The Court of Appeals noted that § 1132(a)(1) allows suits for benefits “by a participant or beneficiary.” Finding that it would be illogical to say that a person could only bring a claim for benefits if he or she was entitled to benefits, the Court of
Appeals reasoned that § 1132(a)(1) should be read to mean that “a civil action may be brought by someone who claims to be a participant or beneficiary.'” 828 F.2d at 152. It went on to conclude that the same interpretation should apply with respect to § 1024(b)(4):
“A provision such as that one, entitling people to information on the extent of their benefits, would most sensibly extend both to people who are in fact entitled to a benefit under the plan and to those who claim to be, but in fact are not.”
Id. at 153.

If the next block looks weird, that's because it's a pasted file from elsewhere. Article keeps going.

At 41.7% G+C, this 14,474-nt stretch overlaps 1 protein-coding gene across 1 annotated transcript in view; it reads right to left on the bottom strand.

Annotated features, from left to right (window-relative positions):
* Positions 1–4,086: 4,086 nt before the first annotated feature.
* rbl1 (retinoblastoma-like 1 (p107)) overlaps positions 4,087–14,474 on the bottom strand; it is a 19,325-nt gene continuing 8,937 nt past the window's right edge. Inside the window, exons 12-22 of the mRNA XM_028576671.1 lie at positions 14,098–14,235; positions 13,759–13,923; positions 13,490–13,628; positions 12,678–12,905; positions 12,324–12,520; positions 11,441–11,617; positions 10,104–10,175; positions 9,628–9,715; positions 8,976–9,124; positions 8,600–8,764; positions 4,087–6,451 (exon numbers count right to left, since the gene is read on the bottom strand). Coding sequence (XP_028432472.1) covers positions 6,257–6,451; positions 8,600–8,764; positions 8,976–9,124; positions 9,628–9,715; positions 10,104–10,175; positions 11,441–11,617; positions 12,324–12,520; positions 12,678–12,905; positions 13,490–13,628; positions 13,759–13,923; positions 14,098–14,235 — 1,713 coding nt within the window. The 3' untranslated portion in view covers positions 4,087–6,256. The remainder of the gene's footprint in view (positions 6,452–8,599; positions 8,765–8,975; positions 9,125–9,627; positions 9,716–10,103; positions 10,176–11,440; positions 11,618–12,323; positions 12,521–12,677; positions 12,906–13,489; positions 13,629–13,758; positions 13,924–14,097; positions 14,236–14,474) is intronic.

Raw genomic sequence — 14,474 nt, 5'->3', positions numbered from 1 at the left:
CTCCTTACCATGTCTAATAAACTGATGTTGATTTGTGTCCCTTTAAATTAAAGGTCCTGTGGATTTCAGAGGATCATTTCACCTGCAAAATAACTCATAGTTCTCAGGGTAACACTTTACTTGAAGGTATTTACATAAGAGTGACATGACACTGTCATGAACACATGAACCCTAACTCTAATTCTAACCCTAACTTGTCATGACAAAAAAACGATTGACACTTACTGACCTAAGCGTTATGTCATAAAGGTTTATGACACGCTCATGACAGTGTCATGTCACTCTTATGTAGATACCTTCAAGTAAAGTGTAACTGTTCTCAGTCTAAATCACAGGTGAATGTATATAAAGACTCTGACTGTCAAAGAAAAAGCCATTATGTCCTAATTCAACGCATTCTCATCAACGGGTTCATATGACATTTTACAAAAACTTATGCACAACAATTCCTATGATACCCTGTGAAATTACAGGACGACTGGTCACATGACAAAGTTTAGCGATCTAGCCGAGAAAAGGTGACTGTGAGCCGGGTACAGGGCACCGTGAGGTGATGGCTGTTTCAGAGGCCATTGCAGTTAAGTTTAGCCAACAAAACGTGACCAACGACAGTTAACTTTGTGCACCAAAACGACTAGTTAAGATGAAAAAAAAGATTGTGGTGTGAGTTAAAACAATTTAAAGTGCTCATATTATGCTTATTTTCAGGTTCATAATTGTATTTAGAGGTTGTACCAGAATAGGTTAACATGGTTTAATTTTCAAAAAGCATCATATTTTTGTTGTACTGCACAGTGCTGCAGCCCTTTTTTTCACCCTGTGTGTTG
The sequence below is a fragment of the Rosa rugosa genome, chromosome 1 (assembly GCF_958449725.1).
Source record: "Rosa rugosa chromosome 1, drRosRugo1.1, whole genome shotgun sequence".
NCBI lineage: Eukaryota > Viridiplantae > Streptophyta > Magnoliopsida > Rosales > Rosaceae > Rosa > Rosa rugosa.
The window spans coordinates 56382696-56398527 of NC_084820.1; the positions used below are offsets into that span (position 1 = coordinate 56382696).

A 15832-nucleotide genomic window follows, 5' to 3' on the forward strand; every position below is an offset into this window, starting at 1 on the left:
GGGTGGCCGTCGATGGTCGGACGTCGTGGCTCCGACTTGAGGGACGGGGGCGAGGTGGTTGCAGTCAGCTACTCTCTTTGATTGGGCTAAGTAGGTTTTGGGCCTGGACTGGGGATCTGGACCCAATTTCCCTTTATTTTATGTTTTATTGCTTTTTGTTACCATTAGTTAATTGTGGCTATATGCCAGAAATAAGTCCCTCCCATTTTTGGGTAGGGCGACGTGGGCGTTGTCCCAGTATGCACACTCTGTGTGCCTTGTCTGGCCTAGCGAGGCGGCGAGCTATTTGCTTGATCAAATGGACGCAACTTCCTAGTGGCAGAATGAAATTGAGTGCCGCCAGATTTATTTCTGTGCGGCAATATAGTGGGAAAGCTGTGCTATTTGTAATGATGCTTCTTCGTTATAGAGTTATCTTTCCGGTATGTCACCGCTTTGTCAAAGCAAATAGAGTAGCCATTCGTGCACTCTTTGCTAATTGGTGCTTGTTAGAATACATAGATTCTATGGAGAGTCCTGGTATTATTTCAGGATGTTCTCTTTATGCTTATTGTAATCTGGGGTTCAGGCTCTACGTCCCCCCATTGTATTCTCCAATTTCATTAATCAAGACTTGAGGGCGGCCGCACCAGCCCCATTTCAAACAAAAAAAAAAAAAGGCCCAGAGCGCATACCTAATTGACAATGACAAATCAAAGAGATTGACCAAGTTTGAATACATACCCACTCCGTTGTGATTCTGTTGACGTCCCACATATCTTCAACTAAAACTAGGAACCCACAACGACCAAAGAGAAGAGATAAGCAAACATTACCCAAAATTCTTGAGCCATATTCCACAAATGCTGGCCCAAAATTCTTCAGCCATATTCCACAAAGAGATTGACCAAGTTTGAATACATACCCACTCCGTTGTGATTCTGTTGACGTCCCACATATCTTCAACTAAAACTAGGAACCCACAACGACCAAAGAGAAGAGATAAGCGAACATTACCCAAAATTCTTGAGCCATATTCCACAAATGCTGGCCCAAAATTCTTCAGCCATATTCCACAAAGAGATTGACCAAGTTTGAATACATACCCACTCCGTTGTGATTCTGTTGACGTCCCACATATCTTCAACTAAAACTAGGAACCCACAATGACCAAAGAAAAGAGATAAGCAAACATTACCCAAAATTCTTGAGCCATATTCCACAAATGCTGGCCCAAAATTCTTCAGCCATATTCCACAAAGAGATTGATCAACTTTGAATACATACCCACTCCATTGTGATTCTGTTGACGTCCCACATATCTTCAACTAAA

The Court of Appeals
“concede[d] that it is expensive and inefficient to provide people with information about benefits — and to permit them to obtain damages if information is withheld — if they are clearly not entitled to the benefits about which they are informed.”
Ibid. It tried to solve this dilemma by suggesting that courts use discretion and not award damages if the employee’s claim for benefits was not colorable or if the employer did not act in bad faith. There is, however, a more fundamental problem with the Court of Appeals’ interpretation of the term “participant”: it strays far from the statutory language. Congress did not say that all “claimants” could receive information about benefit plans. To say that a “participant” is any person who claims to be one begs the question of who is a “participant” and renders the definition set forth in § 1002(7) superfluous. Indeed, respondents admitted at oral argument that “the words point against [them].” Tr. of Oral Arg. 40.